>>>> "weaponized" version of chrome, or a native app, that gives you access
>>>> to
>>>> the ICE stack, but we can not expect clients to deploy this, nor to
>>>> automate
>>>> it. Surfacing those in an API would allow one to:
>>>> - adapt the connection strategy on the fly in an iterative fashion on
>>>> client
>>>> side.
>>>> - report automatically the problems and allow remote debug of failed
>>>> calls,
>>>>
>>>>
>>>>
>>>> On Tue, Jan 7, 2014 at 2:15 AM, Eric Rescorla <ekr@rtfm.com> wrote:
>>>>
>>>> On Mon, Jan 6, 2014 at 10:10 AM, piranna@gmail.com <piranna@gmail.com>
>>>> wrote:
>>>>
>>>> That's not really going to work unless you basically are on a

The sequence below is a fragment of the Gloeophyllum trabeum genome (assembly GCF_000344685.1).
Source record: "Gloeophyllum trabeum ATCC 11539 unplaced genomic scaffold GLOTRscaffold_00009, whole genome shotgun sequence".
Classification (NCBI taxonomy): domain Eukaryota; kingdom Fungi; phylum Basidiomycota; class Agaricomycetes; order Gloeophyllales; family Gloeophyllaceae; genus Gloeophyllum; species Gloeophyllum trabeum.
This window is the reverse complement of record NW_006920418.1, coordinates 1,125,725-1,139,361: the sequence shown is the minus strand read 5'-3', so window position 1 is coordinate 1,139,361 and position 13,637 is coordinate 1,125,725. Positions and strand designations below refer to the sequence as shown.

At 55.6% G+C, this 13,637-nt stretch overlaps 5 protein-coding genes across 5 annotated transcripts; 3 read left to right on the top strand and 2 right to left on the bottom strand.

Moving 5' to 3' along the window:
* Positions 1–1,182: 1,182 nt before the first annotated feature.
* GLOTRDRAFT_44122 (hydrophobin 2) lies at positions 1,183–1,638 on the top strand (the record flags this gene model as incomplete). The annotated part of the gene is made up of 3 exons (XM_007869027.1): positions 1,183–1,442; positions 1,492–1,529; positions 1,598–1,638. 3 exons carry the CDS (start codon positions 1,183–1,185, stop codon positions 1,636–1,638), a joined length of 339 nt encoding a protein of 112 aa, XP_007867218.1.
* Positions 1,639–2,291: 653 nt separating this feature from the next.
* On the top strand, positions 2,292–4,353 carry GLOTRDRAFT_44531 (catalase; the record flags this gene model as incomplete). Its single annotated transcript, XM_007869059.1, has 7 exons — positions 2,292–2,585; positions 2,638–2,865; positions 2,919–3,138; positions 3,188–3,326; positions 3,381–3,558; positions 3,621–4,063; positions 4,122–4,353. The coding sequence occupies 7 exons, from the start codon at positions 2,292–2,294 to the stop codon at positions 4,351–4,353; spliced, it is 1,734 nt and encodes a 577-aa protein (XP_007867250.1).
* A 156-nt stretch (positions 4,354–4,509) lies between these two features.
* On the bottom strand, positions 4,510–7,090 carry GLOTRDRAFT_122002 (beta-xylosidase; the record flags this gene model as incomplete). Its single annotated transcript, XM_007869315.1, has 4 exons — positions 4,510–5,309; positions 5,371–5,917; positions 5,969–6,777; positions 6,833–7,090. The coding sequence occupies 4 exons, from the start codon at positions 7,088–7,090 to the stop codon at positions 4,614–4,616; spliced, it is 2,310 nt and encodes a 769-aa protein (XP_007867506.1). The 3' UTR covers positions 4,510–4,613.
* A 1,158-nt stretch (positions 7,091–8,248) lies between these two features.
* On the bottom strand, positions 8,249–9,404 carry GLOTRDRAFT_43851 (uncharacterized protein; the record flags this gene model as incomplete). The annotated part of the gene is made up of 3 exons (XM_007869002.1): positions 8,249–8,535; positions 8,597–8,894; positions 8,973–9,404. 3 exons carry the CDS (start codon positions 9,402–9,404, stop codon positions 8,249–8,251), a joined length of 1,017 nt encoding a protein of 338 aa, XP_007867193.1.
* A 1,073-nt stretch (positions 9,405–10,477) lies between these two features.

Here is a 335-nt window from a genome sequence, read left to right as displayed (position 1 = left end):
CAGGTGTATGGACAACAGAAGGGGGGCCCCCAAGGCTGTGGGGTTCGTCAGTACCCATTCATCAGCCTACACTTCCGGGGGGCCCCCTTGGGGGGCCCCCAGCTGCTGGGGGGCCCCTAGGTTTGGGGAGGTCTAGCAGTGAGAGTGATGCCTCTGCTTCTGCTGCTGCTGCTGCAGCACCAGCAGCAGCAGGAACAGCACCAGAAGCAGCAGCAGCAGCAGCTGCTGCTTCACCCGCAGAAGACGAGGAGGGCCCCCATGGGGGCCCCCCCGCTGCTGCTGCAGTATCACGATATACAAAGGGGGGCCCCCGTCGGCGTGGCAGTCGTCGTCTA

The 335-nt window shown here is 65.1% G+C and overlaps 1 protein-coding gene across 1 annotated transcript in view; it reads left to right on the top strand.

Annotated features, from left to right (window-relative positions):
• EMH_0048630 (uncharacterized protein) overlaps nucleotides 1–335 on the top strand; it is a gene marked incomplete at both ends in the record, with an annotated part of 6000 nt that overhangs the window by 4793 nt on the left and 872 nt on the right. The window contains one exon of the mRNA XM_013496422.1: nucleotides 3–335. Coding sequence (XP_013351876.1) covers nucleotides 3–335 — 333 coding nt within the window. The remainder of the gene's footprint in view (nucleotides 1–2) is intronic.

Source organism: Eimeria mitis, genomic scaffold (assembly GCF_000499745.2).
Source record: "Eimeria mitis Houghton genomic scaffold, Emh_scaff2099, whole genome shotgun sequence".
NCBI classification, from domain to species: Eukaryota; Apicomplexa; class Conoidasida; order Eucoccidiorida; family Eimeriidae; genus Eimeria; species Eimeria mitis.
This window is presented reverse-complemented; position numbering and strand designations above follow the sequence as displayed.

>>>> public
>>>> IP address with no firewall. The issue here isn't the properties of
>>>> PeerConnection but the basic way in which NAT traversal algorithms
>>>> work.
>>>>
>>>> I know that the "IP and port" think would work due to NAT, but
>>>> nothing
>>>> prevent to just only need to exchange one endpoint connection data
>>>> instead of both...
>>>>
>>>> I don't know what you are trying to say here.
>>>>
>>>> A large fraction of NATs use address/port dependent filtering which
>>>> means that there needs to be an outgoing packet from each endpoint
>>>> through their NAT to the other side's server reflexive IP in order to
>>>> open the pinhole. And that means that each side needs to provide
>>>> their address information over the signaling channel.
>>>>
>>>> I strongly recommend that you go read the ICE specification and
>>>> understand the algorithms it describes. That should make clear
>>>> why the communications patterns in WebRTC are the way they
>>>> are.
>>>>
>>>> -Ekr
>>>>
>>>>
>>>>
>>>> --
>>>> Randell Jesup -- rjesup a t mozilla d o t com
>>>>
>>>>
>
Received on Thursday, 9 January 2014 05:46:31 UTC